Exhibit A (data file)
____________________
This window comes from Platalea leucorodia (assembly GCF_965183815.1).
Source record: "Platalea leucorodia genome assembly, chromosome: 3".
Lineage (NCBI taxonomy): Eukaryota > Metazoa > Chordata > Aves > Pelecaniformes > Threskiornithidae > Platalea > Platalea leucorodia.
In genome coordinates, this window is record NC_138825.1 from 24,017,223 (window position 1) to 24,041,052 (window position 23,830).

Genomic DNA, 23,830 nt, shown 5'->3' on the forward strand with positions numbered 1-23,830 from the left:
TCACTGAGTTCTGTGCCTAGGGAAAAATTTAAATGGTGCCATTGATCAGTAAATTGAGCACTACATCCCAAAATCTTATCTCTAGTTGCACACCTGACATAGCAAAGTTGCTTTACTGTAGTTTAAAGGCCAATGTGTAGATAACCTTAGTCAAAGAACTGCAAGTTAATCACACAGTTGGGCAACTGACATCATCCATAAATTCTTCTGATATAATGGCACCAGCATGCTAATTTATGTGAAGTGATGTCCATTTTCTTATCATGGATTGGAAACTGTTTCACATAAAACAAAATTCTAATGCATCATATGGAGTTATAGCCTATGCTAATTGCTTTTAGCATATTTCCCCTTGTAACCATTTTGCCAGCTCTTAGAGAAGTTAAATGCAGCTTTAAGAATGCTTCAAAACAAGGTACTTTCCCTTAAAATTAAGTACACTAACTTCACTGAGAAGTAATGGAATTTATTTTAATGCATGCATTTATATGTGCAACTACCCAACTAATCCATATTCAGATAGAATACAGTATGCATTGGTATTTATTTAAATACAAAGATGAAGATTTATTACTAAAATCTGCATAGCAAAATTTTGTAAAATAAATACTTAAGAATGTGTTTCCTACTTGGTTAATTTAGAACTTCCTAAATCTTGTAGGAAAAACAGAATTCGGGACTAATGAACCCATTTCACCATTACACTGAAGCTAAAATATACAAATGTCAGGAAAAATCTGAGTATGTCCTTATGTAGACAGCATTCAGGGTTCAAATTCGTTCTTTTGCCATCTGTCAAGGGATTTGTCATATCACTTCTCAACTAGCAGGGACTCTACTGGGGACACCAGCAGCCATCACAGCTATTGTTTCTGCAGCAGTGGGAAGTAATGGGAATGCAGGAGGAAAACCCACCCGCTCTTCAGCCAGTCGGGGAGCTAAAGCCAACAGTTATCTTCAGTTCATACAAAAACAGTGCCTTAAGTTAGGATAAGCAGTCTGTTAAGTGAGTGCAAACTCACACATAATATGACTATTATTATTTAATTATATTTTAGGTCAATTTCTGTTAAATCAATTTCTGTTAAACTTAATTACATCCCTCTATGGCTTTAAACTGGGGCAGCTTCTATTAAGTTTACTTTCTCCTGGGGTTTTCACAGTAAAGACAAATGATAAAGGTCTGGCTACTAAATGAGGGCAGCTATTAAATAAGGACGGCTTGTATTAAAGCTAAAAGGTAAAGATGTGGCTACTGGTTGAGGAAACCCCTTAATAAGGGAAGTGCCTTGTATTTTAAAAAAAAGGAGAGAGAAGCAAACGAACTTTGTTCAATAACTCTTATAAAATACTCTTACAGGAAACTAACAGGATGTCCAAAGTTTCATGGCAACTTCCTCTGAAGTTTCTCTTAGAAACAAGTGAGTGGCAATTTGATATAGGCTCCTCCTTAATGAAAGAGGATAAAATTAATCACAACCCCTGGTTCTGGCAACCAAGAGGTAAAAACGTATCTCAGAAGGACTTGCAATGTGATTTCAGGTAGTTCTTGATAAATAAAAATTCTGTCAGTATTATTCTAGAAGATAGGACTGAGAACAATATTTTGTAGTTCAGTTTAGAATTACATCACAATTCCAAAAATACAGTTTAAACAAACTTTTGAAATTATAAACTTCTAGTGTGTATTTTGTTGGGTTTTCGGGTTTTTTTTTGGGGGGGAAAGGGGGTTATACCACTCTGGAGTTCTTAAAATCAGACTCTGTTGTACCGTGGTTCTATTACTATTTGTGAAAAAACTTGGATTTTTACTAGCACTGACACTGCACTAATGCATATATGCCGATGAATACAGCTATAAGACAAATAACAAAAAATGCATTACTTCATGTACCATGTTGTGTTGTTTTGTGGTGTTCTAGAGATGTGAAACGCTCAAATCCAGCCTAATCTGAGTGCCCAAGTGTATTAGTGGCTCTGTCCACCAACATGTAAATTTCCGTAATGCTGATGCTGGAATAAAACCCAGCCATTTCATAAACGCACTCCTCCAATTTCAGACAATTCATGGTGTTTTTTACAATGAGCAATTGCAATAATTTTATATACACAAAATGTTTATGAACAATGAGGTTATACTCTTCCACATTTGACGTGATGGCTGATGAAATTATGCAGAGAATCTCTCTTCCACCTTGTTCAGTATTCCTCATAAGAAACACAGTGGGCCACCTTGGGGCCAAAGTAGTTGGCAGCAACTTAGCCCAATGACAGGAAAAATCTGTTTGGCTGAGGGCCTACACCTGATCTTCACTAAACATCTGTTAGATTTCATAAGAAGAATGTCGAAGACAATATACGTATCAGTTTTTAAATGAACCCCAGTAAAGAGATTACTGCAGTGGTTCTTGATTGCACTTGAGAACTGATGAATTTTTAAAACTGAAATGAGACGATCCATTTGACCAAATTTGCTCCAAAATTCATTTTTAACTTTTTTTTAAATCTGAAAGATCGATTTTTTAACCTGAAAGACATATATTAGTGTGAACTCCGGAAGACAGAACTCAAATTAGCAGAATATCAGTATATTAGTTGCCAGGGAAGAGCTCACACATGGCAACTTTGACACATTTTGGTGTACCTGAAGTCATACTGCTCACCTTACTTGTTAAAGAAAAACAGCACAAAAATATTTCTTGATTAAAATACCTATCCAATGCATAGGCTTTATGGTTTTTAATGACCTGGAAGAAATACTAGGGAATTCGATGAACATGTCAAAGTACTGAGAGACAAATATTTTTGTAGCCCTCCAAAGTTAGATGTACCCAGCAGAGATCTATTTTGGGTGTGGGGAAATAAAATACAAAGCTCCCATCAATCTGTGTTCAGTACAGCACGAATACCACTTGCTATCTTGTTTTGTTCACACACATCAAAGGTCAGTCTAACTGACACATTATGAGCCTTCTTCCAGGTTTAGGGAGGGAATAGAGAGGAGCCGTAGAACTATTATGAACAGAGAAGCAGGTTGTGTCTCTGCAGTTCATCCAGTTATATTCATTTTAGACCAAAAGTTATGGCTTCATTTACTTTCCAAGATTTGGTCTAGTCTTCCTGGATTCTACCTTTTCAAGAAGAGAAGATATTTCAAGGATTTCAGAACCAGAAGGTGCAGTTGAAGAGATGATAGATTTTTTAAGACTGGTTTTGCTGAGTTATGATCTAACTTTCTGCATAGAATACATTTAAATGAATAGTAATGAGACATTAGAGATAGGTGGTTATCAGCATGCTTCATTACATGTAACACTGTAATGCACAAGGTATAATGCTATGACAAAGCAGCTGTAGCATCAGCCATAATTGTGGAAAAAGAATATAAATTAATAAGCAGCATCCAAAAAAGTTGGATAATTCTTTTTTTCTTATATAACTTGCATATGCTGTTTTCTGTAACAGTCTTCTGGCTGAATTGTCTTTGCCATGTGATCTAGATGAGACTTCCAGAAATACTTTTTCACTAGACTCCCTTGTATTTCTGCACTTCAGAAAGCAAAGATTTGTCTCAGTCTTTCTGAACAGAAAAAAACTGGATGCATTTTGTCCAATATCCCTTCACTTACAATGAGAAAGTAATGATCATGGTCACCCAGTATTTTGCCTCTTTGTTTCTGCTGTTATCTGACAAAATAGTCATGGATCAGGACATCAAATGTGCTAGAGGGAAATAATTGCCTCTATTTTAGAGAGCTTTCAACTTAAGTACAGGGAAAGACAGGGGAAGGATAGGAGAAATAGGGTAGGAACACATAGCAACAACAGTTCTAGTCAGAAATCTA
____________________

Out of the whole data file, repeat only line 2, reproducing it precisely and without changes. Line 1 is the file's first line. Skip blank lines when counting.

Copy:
Source record: "Platalea leucorodia genome assembly, chromosome: 3".